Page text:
“Being big is hard on some level,” Mr. Siegenthaler said. All asset managers see clients withdraw money, but because BlackRock is so large, not only does it need to replenish assets, but it must do so far in excess of what was withdrawn, he said.

BlackRock has consistently said its assets represent only a small fraction — or about 4 percent — of the roughly $230 trillion in the world’s investable assets. The company has also said it can keep expanding because of its business mix. Vanguard and State Street, its two closest competitors, manage roughly $9 trillion and $4 trillion.

In January, BlackRock announced plans to buy Global Infrastructure Partners for about $12.5 billion, which would be its largest acquisition since the Barclays deal. The deal would allow BlackRock to expand into what it sees as a big area of growth — infrastructure investing. The target company is one of the largest global financiers of building or rebuilding airports, bridges, tunnels and even green energy projects.

The Global Infrastructure Partners deal is also an example of how closely Mr. Fink drives BlackRock’s business, using his deep network from a decades-long Wall Street career and even scouting for merger targets and negotiating transactions personally, according to two people with knowledge of the deal who were not authorized to speak publicly. They pointed to the fact that Mr. Fink had worked with the chief executive and chairman of Global Infrastructure Partners, Bayo Ogunlesi, at the investment bank First Boston before founding BlackRock.

Mr. Fink is the main — and in some cases only — point of contact for top world leaders and finance chiefs, including on occasion the Federal Reserve chair, Jerome Powell, according to three people familiar with Mr. Fink’s discussions and public records. Current and former associates said he was regularly on the phone or in face-to-face meetings with key political and economic figures, sharing insights and information on world events.

Mr. Fink is also heavily involved in many aspects of BlackRock’s messaging to the outside world, whether it’s writing his annual letter to chief executives or choosing to respond directly on LinkedIn to Republican criticisms of BlackRock during the December debate.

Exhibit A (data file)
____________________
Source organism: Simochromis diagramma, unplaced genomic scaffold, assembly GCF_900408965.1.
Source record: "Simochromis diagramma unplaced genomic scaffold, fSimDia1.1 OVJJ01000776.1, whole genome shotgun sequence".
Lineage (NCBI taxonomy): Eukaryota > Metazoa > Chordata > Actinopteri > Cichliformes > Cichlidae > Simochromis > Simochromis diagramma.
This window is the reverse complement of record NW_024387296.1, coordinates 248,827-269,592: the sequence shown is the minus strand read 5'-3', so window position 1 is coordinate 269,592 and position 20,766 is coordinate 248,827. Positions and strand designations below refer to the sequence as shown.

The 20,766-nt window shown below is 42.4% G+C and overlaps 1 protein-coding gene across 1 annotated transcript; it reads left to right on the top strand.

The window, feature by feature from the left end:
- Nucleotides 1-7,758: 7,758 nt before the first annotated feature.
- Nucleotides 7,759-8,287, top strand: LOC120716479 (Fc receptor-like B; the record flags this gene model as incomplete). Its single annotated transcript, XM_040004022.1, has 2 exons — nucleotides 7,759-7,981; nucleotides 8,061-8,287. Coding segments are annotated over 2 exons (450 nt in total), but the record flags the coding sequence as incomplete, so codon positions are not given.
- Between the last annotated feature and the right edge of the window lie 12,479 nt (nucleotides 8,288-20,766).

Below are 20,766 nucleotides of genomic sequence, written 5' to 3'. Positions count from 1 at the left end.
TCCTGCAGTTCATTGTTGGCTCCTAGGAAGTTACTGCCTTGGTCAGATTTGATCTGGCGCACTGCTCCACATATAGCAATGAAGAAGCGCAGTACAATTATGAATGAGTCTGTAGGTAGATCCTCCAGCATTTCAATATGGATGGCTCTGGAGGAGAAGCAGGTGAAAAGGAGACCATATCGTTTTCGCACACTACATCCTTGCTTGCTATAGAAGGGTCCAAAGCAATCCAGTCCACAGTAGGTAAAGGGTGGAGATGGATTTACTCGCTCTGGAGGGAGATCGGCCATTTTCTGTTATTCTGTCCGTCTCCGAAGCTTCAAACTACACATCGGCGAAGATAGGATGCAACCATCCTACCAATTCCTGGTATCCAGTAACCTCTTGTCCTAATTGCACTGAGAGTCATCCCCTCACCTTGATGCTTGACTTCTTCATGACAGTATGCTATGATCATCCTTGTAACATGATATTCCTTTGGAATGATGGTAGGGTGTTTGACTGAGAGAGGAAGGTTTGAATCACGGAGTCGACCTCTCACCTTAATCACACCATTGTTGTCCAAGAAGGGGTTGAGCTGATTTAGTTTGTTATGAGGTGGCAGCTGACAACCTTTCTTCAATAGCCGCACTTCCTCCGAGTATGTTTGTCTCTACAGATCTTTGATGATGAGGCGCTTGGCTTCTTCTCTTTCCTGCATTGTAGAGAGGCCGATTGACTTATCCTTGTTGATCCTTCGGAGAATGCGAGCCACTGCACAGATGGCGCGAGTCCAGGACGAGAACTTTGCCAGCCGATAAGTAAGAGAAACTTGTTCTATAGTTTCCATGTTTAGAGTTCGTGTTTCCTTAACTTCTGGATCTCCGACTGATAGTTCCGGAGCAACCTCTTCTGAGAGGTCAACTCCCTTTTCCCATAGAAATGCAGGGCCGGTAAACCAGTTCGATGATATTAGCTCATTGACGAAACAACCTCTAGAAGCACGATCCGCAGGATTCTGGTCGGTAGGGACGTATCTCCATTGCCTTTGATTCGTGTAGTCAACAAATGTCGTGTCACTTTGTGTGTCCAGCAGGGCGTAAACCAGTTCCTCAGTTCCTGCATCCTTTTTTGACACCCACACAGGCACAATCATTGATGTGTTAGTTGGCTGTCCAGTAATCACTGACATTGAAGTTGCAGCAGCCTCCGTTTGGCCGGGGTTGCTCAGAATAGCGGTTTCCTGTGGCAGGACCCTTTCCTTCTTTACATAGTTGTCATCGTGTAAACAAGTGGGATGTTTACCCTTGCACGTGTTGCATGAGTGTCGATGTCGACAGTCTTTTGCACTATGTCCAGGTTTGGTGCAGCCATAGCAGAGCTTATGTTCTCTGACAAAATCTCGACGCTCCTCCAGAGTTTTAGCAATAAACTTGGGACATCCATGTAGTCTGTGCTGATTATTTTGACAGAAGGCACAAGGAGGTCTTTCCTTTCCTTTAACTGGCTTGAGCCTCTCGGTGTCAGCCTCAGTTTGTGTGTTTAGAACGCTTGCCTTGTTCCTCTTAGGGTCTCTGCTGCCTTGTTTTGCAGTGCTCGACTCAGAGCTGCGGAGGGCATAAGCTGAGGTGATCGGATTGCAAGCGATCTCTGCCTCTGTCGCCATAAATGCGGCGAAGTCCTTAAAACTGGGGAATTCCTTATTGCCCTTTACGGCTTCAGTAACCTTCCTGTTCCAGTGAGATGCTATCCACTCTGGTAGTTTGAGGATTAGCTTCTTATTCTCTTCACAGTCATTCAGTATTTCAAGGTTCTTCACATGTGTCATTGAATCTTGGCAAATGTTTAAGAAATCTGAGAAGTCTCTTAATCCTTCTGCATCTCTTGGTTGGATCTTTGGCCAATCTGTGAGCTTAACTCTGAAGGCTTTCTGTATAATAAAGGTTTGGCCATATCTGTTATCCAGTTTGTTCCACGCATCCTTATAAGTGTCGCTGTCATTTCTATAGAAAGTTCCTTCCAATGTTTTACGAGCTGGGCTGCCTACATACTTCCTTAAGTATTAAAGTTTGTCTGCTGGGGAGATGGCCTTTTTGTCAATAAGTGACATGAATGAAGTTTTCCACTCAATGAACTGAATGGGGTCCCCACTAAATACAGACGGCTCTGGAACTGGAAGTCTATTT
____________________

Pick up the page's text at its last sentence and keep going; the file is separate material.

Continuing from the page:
“BlackRock is a one-man show,” said Giuseppe Bivona, a co-founder and co-chief investment officer of Bluebell Capital, a small London-based activist investor. Mr. Bivona’s firm has agitated for change at BlackRock, questioning both the large size of its 17-member governing board and Mr. Fink’s close ties to the firm’s directors. At the annual meeting, BlackRock shareholders voted down a Bluebell proposal that called for Mr. Fink to step away from the chairman role.

To assuage shareholders, BlackRock has regularly highlighted the rest of its senior executives. Mr. Fink, who said he would step down as chief executive and chairman in a few years, has said that there’s no clear successor but that several executives could step into his seats. BlackRock’s president, Rob Kapito, a co-founder who runs the firm with Mr. Fink, is 67.

The speculation is so rampant that current and former BlackRock employees have betting pools with wagers on Mr. Fink’s potential replacements. Two senior executives — Rob Goldstein and Mark Wiedman — are considered the most likely successors.

Mr. Goldstein, the chief operating officer, oversaw the growth of Aladdin. Mr. Wiedman, the head of the global client business, was known for building out the company’s iShares business. Both command wide leads in those pools.

Mr. Fink and BlackRock’s board members have also discussed two other executives — Martin Small, the chief financial officer, and Rachel Lord, head of international — as possible successors, a person close to BlackRock said. In the past two years, the company announced expanded roles for both Mr. Small and Ms. Lord.

At least one potential successor to Mr. Fink recently left. Salim Ramji, who was global head of iShares and index investments, was appointed this week as the next chief executive of Vanguard.